While all of this is going on, the counselors engage in a prank war and remind me of why I’m glad to have never gone to any sort of camp.

As far as the basketball camp episodes are concerned, this was an okay one.  But Hang Time is a show that is at it’s best when it focuses on high school.  Hopefully, this is the last of this season’s camp episodes.

We’ll find out next week!

Film Review: The Girl On A Motorcycle (dir by Jack Cardiff)

Who would have guessed that a film from 1968, starring Marianne Faithfull and Alain Delon, would be a little bit pretentious?  I’m as shocked, as anyone.

The Girl On A Motorcycle is Rebecca (Marianne Faithfull), the wife of Raymond (Roger Mutton).  One day, Rebecca wakes up, puts on a black leather jumpsuit, and gets on her motorcycle.  Abandoning her husband and her home, she rides through France and eventually reaches Germany.  Along the way, she thinks about how the motorcycle represents freedom and how no one is truly free unless they’re doing what they want to do.  We hear her inner monologue and it’s hard not to notice that, for someone riding a motorcycle across two countries, she often doesn’t seem to be paying that much attention to the road.  Rebecca has more important things to think about, like free love and Vietnam.  She watches as a transport of soldiers drive past her and she silently tells them not to look at her.  She drives through a city and starts to laugh while shouting “Bastard!” at the top of her lungs.  Pedestrians, all of whom are unhappy and middle-aged, stare at her in shock.

Along the way, Rebecca thinks about her life.  She’s married to Roger, who is a mild-mannered teacher who is so ridiculed by his students that even the local gas station attendant mentions how little respect anyone has for him.  However, Rebecca is haunted by memories of Daniel (Alain Delon), who is very, very French.

How French? This French.

Rebecca first met Daniel while working in her father’s bookstore and they had a passionate affair, despite the fact that Rebecca was already engaged to boring old Raymond.  Daniel even taught her how to ride a motorcycle.  When Rebecca got married, Daniel sent her the motorcycle that she is now riding as a wedding gift.  Rebecca is racing through Germany to be reunited Daniel, though it’s never quite clear if she’s truly leaving her husband or if she just wants to have a quick tryst before returning home.  Will Rebecca make it or will the unpredictable whims of fate intervene?

The Girl on a Motorcycle was directed by Jack Cardiff, a veteran cinematographer who first found acclaim working with directors like Michael Powell, Alfred Hitchcock, and John Huston.  Not surprisingly, the film is full of striking shots.  Unfortunately, Cardiff was 54 when he directed The Girl On A Motorcycle and he had been involved in the film industry since he was a child.  Watching the film, one gets the feeling that Cardiff was trying a bit too had to appeal to a young counterculture audience that he didn’t really have much of a natural affinity for.  As such, Cardiff drags out every psychedelic trick in the book.  Do you want excessive use of the zoom lens, ludicrously skewed camera angles, pointlessly surreal flashbacks, portentous narration, extreme close-ups, retina-burning solarization effects, and an ending that feels like it was stolen from Godard?  The Girl On A Motorcycle has all of them!  For every impressive shot of Rebecca riding on her motorcycle, there are several more shots that feel as if they were filmed in migrainevision.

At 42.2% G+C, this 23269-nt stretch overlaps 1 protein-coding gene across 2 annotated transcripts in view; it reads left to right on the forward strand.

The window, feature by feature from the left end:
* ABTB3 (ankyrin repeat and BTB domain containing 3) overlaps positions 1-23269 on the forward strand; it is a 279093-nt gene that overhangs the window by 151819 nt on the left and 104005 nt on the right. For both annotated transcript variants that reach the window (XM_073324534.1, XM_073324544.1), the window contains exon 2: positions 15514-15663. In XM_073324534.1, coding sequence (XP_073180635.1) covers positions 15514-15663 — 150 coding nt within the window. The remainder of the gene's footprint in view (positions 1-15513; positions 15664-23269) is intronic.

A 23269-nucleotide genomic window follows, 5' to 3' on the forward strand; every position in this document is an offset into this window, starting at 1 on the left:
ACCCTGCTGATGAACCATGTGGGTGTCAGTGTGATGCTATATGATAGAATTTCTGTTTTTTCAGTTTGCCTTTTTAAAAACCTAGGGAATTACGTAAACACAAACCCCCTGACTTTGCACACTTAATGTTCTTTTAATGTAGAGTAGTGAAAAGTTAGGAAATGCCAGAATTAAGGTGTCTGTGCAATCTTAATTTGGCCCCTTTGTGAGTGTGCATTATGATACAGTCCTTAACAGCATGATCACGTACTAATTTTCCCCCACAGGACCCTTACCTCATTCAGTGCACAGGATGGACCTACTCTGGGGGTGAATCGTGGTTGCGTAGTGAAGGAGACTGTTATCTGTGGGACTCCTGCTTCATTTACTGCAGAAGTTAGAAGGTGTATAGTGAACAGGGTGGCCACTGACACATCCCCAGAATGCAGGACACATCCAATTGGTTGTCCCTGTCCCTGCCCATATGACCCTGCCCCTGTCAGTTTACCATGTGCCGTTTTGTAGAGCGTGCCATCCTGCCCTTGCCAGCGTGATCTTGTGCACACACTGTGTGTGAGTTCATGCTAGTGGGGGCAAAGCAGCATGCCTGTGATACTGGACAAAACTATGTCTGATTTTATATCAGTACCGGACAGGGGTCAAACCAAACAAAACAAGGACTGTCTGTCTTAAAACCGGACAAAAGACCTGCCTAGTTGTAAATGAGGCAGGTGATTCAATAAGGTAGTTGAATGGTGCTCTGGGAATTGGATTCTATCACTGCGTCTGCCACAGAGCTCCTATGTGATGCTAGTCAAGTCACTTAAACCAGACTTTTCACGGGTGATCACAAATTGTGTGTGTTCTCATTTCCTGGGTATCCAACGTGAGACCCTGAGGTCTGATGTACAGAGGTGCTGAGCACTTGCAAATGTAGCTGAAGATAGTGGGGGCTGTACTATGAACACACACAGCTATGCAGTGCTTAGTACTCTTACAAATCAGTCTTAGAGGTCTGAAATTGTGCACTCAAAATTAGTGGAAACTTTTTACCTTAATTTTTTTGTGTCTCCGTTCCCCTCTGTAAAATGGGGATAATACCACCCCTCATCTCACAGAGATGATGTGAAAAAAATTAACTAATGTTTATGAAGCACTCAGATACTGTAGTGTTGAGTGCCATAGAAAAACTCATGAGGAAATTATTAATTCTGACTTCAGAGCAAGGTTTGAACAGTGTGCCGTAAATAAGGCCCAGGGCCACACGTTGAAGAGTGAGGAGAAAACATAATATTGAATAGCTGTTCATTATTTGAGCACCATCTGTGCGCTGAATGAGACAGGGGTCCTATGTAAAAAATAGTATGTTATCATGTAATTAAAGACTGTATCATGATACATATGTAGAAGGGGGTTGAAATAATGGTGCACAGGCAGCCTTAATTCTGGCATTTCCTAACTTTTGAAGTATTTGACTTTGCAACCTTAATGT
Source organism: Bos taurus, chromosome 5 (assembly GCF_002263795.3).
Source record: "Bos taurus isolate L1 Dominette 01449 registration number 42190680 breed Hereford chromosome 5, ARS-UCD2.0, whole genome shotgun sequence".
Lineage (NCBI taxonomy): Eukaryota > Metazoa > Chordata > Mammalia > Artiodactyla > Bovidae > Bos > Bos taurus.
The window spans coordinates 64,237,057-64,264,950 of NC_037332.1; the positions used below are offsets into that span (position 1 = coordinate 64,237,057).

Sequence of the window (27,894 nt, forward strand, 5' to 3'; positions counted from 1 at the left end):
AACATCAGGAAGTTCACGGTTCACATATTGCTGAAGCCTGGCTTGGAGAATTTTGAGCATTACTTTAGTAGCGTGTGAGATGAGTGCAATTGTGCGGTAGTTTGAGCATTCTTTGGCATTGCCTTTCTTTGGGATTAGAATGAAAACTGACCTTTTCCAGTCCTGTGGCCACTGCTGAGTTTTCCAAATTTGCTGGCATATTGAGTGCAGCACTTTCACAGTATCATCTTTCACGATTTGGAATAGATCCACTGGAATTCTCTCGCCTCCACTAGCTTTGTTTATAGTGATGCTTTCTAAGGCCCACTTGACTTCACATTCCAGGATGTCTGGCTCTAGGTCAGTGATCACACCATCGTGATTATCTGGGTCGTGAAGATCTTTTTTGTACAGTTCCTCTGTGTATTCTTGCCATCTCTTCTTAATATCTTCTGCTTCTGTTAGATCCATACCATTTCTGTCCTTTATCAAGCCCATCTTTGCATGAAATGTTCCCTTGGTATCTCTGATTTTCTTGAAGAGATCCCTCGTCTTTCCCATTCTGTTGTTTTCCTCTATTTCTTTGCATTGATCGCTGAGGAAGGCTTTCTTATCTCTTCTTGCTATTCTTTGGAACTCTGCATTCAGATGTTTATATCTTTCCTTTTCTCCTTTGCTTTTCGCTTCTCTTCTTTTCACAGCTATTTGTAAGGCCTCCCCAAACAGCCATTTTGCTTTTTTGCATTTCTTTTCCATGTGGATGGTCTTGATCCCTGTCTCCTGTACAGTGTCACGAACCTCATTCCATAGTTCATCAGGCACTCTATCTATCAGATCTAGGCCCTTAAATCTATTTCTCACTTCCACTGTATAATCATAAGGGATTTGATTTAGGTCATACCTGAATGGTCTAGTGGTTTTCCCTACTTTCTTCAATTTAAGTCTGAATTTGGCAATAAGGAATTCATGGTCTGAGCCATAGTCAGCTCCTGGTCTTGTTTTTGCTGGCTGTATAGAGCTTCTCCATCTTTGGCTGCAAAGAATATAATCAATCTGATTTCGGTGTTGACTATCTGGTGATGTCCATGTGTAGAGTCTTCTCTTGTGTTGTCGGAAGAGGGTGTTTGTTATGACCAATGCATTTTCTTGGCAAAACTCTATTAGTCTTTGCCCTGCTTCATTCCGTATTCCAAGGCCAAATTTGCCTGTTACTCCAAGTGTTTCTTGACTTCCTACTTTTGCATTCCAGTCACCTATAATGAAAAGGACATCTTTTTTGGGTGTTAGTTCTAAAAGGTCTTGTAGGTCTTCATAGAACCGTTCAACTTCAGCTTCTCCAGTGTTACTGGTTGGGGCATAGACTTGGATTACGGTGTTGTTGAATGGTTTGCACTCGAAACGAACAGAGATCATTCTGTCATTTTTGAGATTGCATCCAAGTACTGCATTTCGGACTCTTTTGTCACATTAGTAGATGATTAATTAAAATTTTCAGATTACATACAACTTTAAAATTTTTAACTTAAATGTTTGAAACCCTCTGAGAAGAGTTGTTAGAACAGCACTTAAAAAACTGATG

There’s also quite a few shots that make remarkably poor use of rear projection.

The Girl On A Motorcycle is definitely a film of its time.  To give credit where credit is due, Alain Delon is handsome and charismatic as the enigmatic Daniel.  The viewer gets the feeling that Rebecca is probably idealizing him and assuming that he has more depth than he actually does but it’s still easy to understand why she would not be able to resist the temptation.  Marianne Faithfull seems a bit lost as Rebecca.  She smiles a lot and she laughs a lot but her inner monologue is flatly delivered and, as a result, the character comes across as being vapid.  The ideal Rebecca probably would have been a young Helen Mirren.

As it is, The Girl On A Motorcycle is a time capsule of the 60s aesthetic (albeit an aesthetic translated through the lens of a director who seems to be trying too hard to remain relevant).  Due to a few flashes of nudity and some sex scenes that are so psychedelic that they’re nearly impossible to watch, Girl On A Motorcycle was the first film to be slapped with an X rating in the United States.  It seems rather tame today.

Monday Live Tweet Alert: Join Us For Survival Game and The Rundown!

As some of our regular readers undoubtedly know, I am involved in hosting a few weekly live tweets on twitter and occasion ally Mastodon.  I host #FridayNightFlix every Friday, I co-host #ScarySocial on Saturday, and I am one of the five hosts of Mastodon’s #MondayActionMovie!  Every week, we get together.  We watch a movie.  We snark our way through it.

Tonight, for #MondayActionMovie, the film will be 1987s Survival Game!  Selected and hosted by Rev. Magdalen, this movie features Mike Norris!  So, you know it has to be good!

Following #MondayActionMovie, Brad and Sierra will be hosting the #MondayMuggers live tweet.  We will be watching 2003’s The Rundown, starring Seann William Scott and The Rock!  The film is on Prime!

It should make for a night of fun viewing and I invite all of you to join in.  If you want to join the live tweets, just hop onto Mastodon, pull up Survival Game on YouTube, start the movie at 8 pm et, and use the #MondayActionMovie hashtag!  Then, at 10 pm et, switch over to Twitter and Prime, start The Rundown, and use the #MondayMuggers hashtag!  The live tweet community is a friendly group and welcoming of newcomers so don’t be shy.